Educating for Automation: Can the Library Schools Do the Job?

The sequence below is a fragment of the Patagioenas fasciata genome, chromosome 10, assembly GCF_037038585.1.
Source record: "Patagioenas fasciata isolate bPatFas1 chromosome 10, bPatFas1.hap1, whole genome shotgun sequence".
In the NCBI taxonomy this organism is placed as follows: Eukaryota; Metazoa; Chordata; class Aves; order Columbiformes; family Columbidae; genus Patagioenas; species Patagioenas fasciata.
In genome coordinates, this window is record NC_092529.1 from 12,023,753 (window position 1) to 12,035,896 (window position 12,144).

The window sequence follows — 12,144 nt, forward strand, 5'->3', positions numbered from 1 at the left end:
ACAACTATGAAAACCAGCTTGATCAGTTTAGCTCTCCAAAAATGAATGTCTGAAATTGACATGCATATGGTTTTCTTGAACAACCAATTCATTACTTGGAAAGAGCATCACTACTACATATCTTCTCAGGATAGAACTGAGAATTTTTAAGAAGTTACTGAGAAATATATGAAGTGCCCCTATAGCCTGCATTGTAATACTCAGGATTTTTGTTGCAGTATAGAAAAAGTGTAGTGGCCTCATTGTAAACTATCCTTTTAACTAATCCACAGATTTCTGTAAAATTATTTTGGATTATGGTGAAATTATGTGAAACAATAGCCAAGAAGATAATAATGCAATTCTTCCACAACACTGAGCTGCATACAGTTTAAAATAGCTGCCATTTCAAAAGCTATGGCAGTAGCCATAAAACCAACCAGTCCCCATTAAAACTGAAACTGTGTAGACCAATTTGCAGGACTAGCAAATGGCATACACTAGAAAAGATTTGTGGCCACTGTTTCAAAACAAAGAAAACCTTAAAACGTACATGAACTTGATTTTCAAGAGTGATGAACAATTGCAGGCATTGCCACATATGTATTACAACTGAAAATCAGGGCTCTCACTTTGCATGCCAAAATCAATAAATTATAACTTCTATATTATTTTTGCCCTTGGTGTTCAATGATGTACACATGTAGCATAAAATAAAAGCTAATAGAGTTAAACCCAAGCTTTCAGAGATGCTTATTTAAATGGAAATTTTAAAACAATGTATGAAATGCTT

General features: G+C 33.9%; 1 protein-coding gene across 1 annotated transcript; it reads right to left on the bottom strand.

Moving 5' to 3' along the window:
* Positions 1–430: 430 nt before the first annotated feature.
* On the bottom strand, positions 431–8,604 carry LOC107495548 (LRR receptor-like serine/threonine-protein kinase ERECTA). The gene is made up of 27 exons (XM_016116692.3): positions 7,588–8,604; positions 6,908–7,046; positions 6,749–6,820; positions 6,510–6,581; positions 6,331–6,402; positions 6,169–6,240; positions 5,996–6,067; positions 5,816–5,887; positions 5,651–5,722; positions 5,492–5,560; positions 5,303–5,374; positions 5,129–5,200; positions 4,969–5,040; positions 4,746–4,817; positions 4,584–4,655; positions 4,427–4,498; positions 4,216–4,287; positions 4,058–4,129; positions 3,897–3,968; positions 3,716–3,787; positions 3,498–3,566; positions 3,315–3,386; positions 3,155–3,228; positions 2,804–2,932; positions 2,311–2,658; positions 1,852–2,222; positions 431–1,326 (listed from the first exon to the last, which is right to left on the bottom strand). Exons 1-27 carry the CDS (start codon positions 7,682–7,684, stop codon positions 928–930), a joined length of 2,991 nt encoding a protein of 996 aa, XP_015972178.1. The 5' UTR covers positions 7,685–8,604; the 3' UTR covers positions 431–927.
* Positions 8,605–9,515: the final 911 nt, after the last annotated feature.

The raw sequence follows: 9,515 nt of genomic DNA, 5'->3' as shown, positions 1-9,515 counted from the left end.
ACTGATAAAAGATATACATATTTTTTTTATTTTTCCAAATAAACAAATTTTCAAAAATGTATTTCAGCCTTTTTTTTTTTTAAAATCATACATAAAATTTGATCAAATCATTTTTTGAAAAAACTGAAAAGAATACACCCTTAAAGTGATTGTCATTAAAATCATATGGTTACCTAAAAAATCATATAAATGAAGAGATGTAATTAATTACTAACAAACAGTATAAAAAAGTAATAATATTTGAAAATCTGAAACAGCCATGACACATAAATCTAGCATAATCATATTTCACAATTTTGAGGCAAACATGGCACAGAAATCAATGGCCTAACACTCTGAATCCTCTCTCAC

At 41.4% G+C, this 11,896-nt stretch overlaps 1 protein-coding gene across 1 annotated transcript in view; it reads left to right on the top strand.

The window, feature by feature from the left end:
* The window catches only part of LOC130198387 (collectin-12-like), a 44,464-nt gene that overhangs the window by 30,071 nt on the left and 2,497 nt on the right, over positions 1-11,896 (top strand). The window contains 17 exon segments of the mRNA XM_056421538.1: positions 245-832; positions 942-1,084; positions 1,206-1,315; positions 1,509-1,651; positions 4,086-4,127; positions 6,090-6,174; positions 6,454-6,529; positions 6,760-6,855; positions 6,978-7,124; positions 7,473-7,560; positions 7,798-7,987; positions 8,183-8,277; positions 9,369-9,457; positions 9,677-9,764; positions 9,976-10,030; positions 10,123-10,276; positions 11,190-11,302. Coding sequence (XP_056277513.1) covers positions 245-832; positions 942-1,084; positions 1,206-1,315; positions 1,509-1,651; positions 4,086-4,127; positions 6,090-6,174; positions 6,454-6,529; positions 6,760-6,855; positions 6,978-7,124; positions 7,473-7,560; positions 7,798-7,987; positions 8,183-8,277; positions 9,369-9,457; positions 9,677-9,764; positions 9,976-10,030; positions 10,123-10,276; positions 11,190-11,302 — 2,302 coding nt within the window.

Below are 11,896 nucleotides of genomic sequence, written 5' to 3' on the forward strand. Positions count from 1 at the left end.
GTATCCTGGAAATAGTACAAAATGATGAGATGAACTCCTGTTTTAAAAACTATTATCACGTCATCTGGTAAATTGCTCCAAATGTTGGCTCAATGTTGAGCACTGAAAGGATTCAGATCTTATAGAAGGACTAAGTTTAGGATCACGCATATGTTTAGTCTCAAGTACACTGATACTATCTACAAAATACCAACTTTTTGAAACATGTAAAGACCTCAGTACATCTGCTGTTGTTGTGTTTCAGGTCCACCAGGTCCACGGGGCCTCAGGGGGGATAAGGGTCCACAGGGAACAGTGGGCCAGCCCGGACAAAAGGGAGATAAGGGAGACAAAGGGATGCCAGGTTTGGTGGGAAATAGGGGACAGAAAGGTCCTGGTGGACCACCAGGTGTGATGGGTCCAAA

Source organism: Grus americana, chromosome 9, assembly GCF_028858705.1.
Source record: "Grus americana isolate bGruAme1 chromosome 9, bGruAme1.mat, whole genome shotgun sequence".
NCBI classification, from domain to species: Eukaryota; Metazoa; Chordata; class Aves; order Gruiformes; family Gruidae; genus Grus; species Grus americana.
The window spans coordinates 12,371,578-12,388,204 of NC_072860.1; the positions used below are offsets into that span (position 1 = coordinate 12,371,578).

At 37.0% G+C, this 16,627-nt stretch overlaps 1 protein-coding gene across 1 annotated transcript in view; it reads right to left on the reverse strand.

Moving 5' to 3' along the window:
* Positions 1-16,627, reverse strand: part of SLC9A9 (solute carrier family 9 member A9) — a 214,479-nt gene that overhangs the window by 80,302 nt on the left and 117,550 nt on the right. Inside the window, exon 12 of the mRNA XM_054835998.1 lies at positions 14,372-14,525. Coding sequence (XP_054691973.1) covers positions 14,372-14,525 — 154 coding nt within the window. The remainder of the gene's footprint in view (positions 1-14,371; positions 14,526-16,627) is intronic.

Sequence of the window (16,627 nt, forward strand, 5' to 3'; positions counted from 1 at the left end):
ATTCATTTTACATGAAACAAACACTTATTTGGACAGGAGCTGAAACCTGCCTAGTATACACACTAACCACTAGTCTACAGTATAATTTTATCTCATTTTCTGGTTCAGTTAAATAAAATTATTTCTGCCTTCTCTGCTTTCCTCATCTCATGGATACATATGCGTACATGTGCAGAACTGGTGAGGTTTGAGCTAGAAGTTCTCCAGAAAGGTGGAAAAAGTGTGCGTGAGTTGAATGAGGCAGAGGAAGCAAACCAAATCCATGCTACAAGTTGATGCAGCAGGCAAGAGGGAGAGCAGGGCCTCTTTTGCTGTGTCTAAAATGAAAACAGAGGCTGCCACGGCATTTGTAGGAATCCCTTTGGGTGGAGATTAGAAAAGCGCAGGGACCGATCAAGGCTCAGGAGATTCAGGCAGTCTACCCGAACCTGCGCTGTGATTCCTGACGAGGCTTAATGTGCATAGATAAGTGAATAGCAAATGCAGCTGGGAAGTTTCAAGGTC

The proliferation of computers in today’s society has caused an increased demand for individuals capable of effectively dealing with both computers and people, and the library environment is no exception. The skills of these intermediaries, dictated by the diverse milieus they must traverse, will have to be broad and somewhat deep. There are several possible ways of producing the technically trained individuals who are required. Perhaps the best method is to recruit individuals with a sound background in computer opera tions, and provide them with the professional education required for them to become librarians. This solution, however, does not seem likely on a large scale. It is unreasonable to expect such persons to spend an additional year in graduate school for library education when an automation position in a library will probably pay them twenty percent less than they could hope to make using only their technically oriented undergraduate degrees.1